I slept well in periods, waking for the last time at 05:30 from the joint efforts of a nearby cuckoo and the morning sun quickly warming the tent beyond comfort levels. I therefore had no choice but to get up, and did so into a beautiful still summer morning. I sat outside for quite some time enjoying the scene and the open air, and the play of some birds on the next hilltop. Eventually I turned to breakfast while the morning clouds moved off to the northeast, leaving a mostly clear sky behind. As I packed up the power of the sun asserted itself, and by the time I left around 08:15 it was already very warm.
I crossed the stream right above the confluence, going out to the nearby edge to have a last look at Gaippugorsa. Here the terrain was very flowery, and walking was pleasant across the mostly open heath that played host to a higher-than-usual number of golden plovers underscoring my advance with their melancholic tones. I passed several shallow ravines containing the larger brooks running down this side of Visttasvággi, and it was only the last branch of the Márffigorsa one which held enough water to require some care, but it too was easily passed.
After that I slowly gained altitude as I approached Roavigorsa, coming to this much deeper ravine just where two stream branches joined up. Passage would have been easy further up, but I decided to check out the ravine itself right there, and once I had started down the slope (carefully) it turned out that the crossing of both ravine and stream was unproblematic at the joining.
After a short pause I made my way up the other side zigzag fashion, which was easy enough albeit taxing, and then followed the gradually stonier terrain, utilizing a couple of well-oriented snowfields. I passed south of the summit of Roavičohkka where the ground was stonier, soon turning into actual rock fields that grew sparser as I descended to the saddle before Duopmačohkka.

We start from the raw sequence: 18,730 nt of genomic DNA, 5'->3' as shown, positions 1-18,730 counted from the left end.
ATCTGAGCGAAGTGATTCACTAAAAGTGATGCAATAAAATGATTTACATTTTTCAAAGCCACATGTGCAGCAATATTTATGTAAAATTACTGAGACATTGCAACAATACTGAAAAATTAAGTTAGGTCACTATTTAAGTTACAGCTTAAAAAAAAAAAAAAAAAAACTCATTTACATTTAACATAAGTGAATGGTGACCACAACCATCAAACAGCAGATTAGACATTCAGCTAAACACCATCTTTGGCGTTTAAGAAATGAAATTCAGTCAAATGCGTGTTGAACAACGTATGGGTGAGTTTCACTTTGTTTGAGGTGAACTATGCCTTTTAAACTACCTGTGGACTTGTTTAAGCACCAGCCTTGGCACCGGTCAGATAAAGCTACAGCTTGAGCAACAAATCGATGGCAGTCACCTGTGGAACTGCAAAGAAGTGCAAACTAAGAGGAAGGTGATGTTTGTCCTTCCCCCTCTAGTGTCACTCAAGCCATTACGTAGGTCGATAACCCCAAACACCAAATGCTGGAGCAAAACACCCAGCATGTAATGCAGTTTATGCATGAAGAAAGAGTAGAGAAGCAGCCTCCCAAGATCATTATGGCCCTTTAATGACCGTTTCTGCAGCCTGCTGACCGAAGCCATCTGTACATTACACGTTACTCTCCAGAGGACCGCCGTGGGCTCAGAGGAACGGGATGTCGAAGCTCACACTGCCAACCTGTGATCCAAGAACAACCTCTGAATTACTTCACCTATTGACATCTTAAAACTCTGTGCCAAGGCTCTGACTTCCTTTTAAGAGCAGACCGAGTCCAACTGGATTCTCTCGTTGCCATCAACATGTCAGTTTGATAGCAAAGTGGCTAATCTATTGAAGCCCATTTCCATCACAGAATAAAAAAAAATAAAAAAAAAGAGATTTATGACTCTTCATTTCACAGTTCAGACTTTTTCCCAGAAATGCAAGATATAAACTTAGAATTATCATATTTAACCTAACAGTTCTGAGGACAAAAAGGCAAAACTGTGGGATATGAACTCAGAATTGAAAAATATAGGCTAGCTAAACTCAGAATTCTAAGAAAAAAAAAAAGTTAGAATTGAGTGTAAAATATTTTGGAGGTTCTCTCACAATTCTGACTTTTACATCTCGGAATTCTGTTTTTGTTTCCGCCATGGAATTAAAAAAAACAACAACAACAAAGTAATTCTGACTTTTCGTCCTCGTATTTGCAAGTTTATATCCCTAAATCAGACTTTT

For the next portion up the latter fjeld it was back to rocks, but again a couple of larger snowfields facilitated my progress, even though the piercing reflected light had me squinting my eyes. Around here I noticed that the mosquitos and whatnot which had been my companions all day (but kept at bay by my repellant) were now gone, and there was a bit of wind to boot. Higher up the rocks decreased in size, covering undulating terrain which caused some course corrections for ease of walking, and it was not too long before I had reached the crest of the southeastern corner of the main rise at 11:30. Here I walked over to a larger rock by which I intended to have lunch, took off my rucksack...
...and discovered that the felt hat which I had fixed to its back was gone! I had done the same yesterday, electing to wear the light sun hat due to the warm weather, but now it had apparently escaped the latches. I walked back a bit along my route but saw nothing; in all likelihood it had dislodged itself somewhere much further down. This was a big downer, seeing as how that hat has been with me for many a year, on many a trek, but it is as they say: all things must end. With this realization in place I instead sat down at my rucksack – which had lost nothing else – and had lunch, looking out over the wide expanses that had come into view with the height.